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Lloyd Hasting-Dasent

Lloyd Hasting-Dasent, Health Access champion, shares with us his determination to learn and succeed at life despite his learning disability, and the challenges he has faced on this journey.

Here is his story.

“I have a mild learning disability which means that I struggle to learn things quickly. Sometimes I need further explanation or need something repeated for me to understand.

I was born with my disability but it really came to light when I started school and the teachers told my parents that I will never be able to read or write. They wanted me to go to a special school but my mom and dad fought it off because it was a school for kids with behavioural problems, and I didn’t have those.

I was quite shy as a youngster and would only go out with my parents. I didn’t like big crowds. At five, I moved to a special school for learning disabilities. I had some really nice teachers like Mr Walsh, and I went on to become a senior pupil and looked after new pupils. At 14, I decided I wanted to go to a normal school because I wanted to get exam results. I managed to get three GCSEs in Maths, Art and English which I am really proud of!

After this I did an interesting gardening course, going on to do landscape gardening for two years. I then got a job working in a hotel kitchen where I even won a national award for ‘hotel employee of the year’ it was a brilliant evening.

In 2000 I had a major breakdown, I was really depressed and needed some time off work. My manager Geoff said ‘I’m going to save your job, take some time off work’, so I went off to Australia with my aunt for a month for the Olympics. It was such a nice holiday and I went back to work feeling re energised…then Geoff left. His agency replacement didn’t understand my disability and took the mick out of me so I left soon after, I just needed to get out. I had two years of not working at all, it was horrible. Then one day a nurse pointed out a new job for me, a Health Access Champion at Hertfordshire Partnership University Foundation Trust.

It’s a brilliant job. I get to help people worse off than me. I love it! I drive around the region and attend events like Learning Disability week. I work with my HPFT colleagues, commissioners, social workers and other NHS Trusts to improve inpatient and community services across north Essex. I sit in on interview panels, take part in the service user forum and have done talks about my experience of having a learning disability for various meetings and presentations.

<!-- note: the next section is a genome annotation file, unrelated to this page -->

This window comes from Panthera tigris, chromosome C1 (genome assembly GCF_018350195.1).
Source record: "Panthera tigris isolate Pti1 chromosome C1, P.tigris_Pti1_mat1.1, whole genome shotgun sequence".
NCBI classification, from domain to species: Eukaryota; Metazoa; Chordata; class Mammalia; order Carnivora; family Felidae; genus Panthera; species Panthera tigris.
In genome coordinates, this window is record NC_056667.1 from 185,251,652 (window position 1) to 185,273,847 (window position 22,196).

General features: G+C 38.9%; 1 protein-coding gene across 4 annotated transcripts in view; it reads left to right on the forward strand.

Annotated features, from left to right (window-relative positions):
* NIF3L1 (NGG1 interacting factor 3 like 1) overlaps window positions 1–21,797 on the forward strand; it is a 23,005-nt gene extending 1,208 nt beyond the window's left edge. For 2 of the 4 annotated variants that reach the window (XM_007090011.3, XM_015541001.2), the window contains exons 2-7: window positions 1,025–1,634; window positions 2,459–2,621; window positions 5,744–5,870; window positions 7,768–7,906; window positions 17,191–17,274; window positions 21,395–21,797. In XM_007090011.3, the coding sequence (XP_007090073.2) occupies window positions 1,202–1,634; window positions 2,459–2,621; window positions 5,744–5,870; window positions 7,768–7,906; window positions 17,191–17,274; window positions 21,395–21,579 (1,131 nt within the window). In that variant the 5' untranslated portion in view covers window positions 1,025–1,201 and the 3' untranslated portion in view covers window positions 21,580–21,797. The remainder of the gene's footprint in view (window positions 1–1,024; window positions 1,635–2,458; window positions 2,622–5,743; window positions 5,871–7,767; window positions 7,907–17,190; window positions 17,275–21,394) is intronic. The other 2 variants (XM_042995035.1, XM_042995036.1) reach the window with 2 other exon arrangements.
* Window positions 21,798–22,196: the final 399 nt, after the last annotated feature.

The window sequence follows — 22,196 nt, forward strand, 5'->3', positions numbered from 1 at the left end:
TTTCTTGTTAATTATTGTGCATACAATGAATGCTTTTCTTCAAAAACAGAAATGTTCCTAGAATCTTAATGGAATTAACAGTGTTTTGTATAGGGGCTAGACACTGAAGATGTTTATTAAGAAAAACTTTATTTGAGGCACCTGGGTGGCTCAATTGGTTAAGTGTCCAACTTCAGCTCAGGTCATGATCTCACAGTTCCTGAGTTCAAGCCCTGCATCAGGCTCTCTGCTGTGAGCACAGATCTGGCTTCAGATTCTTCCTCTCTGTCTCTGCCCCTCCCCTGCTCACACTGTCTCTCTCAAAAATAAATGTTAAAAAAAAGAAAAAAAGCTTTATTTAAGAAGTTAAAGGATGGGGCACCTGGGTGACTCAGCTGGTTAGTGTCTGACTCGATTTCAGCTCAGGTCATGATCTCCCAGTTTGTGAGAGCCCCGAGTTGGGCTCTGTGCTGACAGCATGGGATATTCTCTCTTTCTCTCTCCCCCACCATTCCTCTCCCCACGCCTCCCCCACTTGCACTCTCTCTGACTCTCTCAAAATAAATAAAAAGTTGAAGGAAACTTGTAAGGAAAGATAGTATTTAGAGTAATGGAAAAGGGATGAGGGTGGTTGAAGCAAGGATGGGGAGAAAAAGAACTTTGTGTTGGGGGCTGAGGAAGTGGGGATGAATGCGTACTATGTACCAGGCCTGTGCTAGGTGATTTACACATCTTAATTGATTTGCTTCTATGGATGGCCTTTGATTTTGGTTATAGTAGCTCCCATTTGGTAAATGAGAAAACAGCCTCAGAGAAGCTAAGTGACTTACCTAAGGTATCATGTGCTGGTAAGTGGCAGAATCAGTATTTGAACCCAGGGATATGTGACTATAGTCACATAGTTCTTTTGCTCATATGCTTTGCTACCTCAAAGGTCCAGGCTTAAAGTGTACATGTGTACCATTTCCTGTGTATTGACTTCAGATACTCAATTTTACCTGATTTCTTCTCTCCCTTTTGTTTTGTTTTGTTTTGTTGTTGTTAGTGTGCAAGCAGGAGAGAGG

In addition to my very busy Health Access Champion role, I am doing a customer care diploma. It involves customer care obviously, speaking to people on the phone, working with service users and shadowing colleagues and is something extra for my CV!

I still suffer from anxiety and depression from time to time. Work are so good to me, they know when I’m unwell and give me support and time off work if I need. One of my colleagues is my closest friend, she has been there for me over the last year when I went through one of the most difficult times in my life after losing both my mum and sister within a day of each other.

Don’t get me wrong, some days are really bad but then I am perfectly ok. I’ve got to know so many people through my work and some of them have become good friends. I have a really supportive family too, especially my aunt who I keep in touch with regularly.

On the other hand there are horrible people out there who don’t understand and don’t want to either. That makes me feel worse and anxious. Negative comments tend to send me into a corner, but I get through it by talking about it with my friends. I get on better with older people because they have the patience, young people, around the 18-20 year old age range say ‘you should be in a home’ and this is when I think that there is so much more we need to do in raising people’s awareness around disabilities.

I still don’t like big crowds but now I can talk in front of 200 people and it doesn’t even phase me.”

What is a learning disability?

A learning disability affects the way a person learns new things throughout their lifetime. Find out how a learning disability can affect someone and where you can find support.

A learning disability affects the way a person understands information and how they communicate. This means they can have difficulty:

  • understanding new or complex information
  • learning new skills
  • coping independently

Around 1.5 million people in the UK have a learning disability. It's thought up to 350,000 people have a severe learning disability. This figure is increasing.

Click here to find out more.

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